August Becker a Gas –Van Inspector provided a statement on the use of Gas-Vans by the Einsatzgruppen in the East:

When in December 1941 I was transferred to Rauff’s department he explained the situation to me, saying that the psychological and moral stress on the firing squads was no longer bearable and that therefore the gassing programme had started. He said that gas-vans with drivers were already on their way to or had indeed reached the individual Einsatzgruppen.

My professional brief was to inspect the work of the individual Einsatzgruppen in the East in connection with the gas-vans. This meant that I had to ensure that the mass killings carried out in the lorries proceeded properly. I was to pay particular attention to the mechanical functioning of these vans. I would like to mention there were two types of gas-vans in operation: the Opel-Blitz, weighing 3.5 tonnes, and the large Sauerwagen, which as far as I knew weighed 7 tonnes.

In the middle of December 1941, on Rauff’s instructions I left for the East to catch up with Einsatzgruppe A (Riga) to inspect their Einsatzwagen (special vehicles) or gas-vans. On 14 December 1941, however, I had a car accident at Deutsch- Eylau. As a result of this accident, I was sent to the Catholic Hospital in Deutsch-Eylau and following my recovery was discharged from hospital on 23 or 24 December 1941. I am sure of this because I spent Christmas with my family in Berlin.

On 4 or 5 January 1942 I received a message from Rauff asking me to report to him. On reporting to him I was instructed to depart immediately. This time I was to travel directly to Einsatzgruppe D in the south (Otto Ohlendorf) in Simferopol. I was originally to have travelled by aeroplane but this did not work out because of icy weather conditions. I thus left by train on 5 or 6 January 1942 travelling via Cracow and Fastov to Nikolayew. From there I flew in the Reichsführer’s plane to Simferopol in the Crimea. The journey took me about three weeks and I reported to the head of Einsatzgruppe D, Otto Ohlendorf, sometime in January. I remained with this group until the beginning of April 1942 and then visited each Einsatzgruppe until I reached Group A in Riga.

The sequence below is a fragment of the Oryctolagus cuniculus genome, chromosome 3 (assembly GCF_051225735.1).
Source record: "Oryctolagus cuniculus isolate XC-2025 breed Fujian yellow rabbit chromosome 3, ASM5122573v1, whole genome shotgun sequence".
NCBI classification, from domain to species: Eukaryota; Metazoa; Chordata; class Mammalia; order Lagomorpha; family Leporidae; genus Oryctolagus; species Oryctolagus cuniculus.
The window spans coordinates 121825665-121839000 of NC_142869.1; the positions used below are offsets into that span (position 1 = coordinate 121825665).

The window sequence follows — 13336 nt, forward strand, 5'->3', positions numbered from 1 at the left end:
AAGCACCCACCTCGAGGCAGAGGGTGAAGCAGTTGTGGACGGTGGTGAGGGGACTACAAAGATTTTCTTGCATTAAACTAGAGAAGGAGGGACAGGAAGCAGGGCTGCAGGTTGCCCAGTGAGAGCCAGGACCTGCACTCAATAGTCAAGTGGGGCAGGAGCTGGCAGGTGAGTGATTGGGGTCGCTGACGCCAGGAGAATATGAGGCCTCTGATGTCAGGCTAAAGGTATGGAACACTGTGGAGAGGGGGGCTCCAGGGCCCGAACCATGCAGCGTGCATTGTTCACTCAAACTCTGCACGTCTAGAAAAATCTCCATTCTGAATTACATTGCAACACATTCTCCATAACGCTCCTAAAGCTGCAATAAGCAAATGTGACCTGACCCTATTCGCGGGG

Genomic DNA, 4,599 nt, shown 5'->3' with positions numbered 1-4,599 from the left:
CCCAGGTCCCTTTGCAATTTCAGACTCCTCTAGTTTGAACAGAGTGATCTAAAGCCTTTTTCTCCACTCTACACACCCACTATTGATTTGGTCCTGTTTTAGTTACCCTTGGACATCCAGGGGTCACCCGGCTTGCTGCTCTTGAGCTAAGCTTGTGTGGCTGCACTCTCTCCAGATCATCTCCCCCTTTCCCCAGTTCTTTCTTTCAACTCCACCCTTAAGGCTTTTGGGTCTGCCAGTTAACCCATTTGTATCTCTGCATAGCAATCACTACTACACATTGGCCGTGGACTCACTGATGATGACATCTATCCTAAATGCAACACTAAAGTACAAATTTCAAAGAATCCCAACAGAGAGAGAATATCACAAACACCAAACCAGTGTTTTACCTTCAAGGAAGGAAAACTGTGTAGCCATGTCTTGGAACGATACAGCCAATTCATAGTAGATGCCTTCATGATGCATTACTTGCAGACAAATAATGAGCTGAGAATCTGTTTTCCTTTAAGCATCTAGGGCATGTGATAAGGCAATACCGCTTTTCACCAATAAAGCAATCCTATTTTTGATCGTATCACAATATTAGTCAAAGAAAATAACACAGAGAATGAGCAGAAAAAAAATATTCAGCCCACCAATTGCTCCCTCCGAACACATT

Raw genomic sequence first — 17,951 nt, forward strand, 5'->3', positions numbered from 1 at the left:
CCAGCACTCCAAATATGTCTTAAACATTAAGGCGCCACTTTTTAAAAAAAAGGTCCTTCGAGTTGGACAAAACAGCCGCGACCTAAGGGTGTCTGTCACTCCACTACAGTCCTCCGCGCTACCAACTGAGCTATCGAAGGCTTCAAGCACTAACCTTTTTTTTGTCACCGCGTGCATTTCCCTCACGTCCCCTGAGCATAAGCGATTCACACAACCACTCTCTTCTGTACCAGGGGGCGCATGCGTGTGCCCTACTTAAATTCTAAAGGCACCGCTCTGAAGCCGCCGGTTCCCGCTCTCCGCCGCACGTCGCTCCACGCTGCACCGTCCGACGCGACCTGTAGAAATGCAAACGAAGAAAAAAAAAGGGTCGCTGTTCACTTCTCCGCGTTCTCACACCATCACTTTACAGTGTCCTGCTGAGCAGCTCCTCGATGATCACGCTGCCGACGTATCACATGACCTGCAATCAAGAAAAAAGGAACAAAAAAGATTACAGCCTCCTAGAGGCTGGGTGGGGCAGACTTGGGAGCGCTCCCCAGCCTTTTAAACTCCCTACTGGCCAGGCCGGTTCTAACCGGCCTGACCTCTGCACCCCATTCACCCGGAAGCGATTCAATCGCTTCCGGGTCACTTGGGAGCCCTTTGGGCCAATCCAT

In Riga I learned from Standartenführer Potzelt, Deputy Commander of the Security Police and SD in Riga, that the Einsatzkommando operating in Minsk needed some additional gas-vans as it could not manage with the three existing vans it had. At the same time I also learned from Potzelt that there was a Jewish –extermination camp in Minsk. I flew to Minsk by helicopter, correction in a Fiesler Storch belonging to the Einsatzgruppe. Travelling with me was Hauptsturmführer Rühl, the head of the extermination camp at Minsk, with whom I had discussed business in Riga.